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I was inspired, and I began with some of the older and more tested lily cultivars. I was able to achieve good bloom out of the Oriental lilies (Division 7) for a year or so. Then they begin to dwindle, and one spring, didn’t return. I had to find lilies better acclimated to the South.
I now grow several Interdivisional Hybrids (Division 8) because these crosses between Easter lilies, oriental and asiatic lilies seem to carry the best of both parents. Orienpets, created by mixing oriental lilies with trumpet and Aurelian lilies, are often suggested for southern gardens. They tolerate our heat, but they still need some protection from the sun.
I began with ‘Black Beauty,’ an Orienpet from 1957, which has a strange path to stardom. It is considered indestructible, and in my garden, so far, so good. Although described in catalogs as having dark raspberry flowers, I would say instead, that they are a shade of blackberry wine. Blooms are small and recurved, hanging from the stem like chandelier prisms.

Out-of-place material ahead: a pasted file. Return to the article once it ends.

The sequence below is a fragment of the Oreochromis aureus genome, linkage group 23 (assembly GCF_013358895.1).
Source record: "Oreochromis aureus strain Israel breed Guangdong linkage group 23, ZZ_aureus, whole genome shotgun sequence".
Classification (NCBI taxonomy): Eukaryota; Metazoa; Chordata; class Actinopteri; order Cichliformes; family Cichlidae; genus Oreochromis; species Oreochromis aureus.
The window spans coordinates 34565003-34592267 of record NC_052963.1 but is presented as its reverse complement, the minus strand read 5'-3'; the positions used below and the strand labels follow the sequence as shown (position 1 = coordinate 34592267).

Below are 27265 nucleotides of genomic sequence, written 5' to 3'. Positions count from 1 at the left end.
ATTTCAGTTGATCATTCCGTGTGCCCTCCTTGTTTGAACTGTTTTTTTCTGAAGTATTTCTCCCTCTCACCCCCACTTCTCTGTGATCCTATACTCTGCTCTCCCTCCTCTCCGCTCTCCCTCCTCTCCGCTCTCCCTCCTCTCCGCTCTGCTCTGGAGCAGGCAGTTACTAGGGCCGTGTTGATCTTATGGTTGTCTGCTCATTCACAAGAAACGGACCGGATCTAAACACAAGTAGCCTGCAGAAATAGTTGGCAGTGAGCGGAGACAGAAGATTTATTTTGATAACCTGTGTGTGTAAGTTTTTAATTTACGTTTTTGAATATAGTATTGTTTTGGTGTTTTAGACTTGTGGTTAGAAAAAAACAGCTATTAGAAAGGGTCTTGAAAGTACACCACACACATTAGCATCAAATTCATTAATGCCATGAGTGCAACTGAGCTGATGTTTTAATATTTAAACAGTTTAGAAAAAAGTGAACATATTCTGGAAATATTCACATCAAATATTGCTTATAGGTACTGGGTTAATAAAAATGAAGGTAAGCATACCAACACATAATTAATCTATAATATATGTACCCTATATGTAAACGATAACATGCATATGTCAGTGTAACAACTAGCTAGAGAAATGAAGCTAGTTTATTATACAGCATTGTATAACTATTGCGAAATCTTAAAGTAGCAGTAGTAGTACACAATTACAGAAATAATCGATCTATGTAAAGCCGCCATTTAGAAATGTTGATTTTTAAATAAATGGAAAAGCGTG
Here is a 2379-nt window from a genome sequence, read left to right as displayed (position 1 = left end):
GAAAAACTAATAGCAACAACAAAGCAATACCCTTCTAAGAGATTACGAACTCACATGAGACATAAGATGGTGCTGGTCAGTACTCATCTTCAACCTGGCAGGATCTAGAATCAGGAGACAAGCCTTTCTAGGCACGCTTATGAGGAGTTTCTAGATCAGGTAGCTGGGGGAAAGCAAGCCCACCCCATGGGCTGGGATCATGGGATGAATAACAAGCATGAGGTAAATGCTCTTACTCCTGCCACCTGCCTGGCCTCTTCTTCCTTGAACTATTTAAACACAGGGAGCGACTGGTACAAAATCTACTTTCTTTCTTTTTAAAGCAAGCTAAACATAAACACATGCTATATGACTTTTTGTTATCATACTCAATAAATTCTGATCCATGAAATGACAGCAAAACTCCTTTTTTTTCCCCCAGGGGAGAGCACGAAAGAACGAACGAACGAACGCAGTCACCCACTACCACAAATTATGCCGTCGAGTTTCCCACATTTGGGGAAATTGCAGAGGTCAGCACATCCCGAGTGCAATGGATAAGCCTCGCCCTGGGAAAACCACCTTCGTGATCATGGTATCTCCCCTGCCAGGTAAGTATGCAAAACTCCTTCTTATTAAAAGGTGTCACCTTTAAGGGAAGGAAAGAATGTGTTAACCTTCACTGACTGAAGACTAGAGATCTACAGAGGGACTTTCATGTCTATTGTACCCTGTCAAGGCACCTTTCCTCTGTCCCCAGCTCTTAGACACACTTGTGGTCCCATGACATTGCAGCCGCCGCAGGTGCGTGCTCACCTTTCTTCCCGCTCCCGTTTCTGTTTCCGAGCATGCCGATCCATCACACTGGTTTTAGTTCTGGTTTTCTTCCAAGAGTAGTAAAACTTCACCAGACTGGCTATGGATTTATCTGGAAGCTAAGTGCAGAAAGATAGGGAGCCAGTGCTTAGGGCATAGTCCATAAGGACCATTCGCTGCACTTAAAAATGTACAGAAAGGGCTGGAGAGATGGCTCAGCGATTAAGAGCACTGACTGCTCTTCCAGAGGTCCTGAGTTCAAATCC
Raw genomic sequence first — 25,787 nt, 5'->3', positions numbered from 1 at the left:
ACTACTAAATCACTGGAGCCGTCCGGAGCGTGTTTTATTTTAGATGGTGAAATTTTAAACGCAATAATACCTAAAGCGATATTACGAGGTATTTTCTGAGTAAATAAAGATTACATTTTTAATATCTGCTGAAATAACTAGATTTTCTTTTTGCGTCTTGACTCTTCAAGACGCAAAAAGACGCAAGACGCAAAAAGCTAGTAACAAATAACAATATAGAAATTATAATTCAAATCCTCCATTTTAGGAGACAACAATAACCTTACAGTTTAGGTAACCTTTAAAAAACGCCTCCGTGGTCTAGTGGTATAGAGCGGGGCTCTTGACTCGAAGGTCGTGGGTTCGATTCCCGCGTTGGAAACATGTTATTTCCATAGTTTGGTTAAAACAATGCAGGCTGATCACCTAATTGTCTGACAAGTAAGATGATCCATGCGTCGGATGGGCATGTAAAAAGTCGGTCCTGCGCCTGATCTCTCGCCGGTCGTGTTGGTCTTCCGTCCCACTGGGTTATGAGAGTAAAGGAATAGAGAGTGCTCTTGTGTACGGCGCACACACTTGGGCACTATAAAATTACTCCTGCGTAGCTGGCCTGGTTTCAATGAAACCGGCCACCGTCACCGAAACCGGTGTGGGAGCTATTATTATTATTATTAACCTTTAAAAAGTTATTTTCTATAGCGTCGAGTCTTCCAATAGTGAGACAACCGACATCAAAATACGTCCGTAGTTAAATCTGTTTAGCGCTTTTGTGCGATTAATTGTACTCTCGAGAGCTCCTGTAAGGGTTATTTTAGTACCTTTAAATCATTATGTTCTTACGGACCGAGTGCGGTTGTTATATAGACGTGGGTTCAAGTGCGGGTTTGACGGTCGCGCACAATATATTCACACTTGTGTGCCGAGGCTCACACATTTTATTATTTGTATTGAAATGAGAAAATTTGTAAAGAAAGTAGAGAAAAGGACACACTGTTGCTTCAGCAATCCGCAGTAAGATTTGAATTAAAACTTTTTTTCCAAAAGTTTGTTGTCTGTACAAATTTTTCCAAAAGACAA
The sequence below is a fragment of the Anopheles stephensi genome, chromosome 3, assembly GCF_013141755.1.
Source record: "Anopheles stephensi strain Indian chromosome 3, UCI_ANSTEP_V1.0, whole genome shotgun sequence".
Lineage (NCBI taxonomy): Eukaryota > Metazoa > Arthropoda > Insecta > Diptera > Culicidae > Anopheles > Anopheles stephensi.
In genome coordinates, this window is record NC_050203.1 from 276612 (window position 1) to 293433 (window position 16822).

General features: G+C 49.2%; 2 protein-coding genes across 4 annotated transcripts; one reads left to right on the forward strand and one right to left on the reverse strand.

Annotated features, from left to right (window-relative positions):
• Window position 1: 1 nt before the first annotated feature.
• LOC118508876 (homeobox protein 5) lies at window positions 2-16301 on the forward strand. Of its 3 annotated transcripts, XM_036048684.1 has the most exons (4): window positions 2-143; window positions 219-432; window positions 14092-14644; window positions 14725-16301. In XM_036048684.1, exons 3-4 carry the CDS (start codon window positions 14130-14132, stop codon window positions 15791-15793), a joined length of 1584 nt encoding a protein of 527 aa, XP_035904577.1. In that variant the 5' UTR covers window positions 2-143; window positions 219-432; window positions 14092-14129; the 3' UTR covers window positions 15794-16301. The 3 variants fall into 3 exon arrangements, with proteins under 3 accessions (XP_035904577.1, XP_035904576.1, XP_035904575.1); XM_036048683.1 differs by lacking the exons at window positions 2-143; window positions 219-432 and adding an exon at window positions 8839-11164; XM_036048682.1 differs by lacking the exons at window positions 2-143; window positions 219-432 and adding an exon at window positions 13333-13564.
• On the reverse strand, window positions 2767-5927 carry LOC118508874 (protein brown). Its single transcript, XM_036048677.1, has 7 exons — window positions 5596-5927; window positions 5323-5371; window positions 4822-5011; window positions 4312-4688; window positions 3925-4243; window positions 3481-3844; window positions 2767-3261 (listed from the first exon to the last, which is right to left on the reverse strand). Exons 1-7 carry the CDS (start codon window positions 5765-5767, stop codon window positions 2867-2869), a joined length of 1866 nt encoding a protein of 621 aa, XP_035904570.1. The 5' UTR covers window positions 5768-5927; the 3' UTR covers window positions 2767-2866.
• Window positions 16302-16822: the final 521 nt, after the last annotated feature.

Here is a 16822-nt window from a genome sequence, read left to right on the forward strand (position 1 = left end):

To better understand lily classes, glance over the North American Lily Society’s page. Although their description of a lily bulb isn’t very romantic, it is accurate. “The bulb is usually the most distinguishing characteristic. It is composed of fleshy scales without a protective outer coating. A true lily is never dormant ... it must be considered and treated as a living perennial plant.” This is why you must plant lily bulbs upon receiving them.
Asiatic lilies (Division I) are easy to grow and often bloom first in the season. Buy these in bloom at local garden centers, or purchase bulbs through a lily bulb retailer like B&D Lilies. I ordered several last fall, and I’m excited about their first spring.
For a tall drink of water, try L. formosanum, Formosa lily, an heirloom from 1918. You’ll like how it towers over other plants, and in my garden it’s returned for several years.
Before planting any lily, read the soil and shade requirements. While many lilies grow quite happily in sun, others require a bit of shade. Some like acidic soils, while others don’t mind either alkaline or acidic. Martagon lilies perish in the heat so if you live where summers are hot, just don’t plant them.
Here are some general tips about growing lilies:
I may not be able to achieve the lily bloom I saw in Buffalo, but I am becoming more successful with lilies each passing year. Gardening is always about learning new things, and that’s what makes it such a grand adventure. Won’t you join me?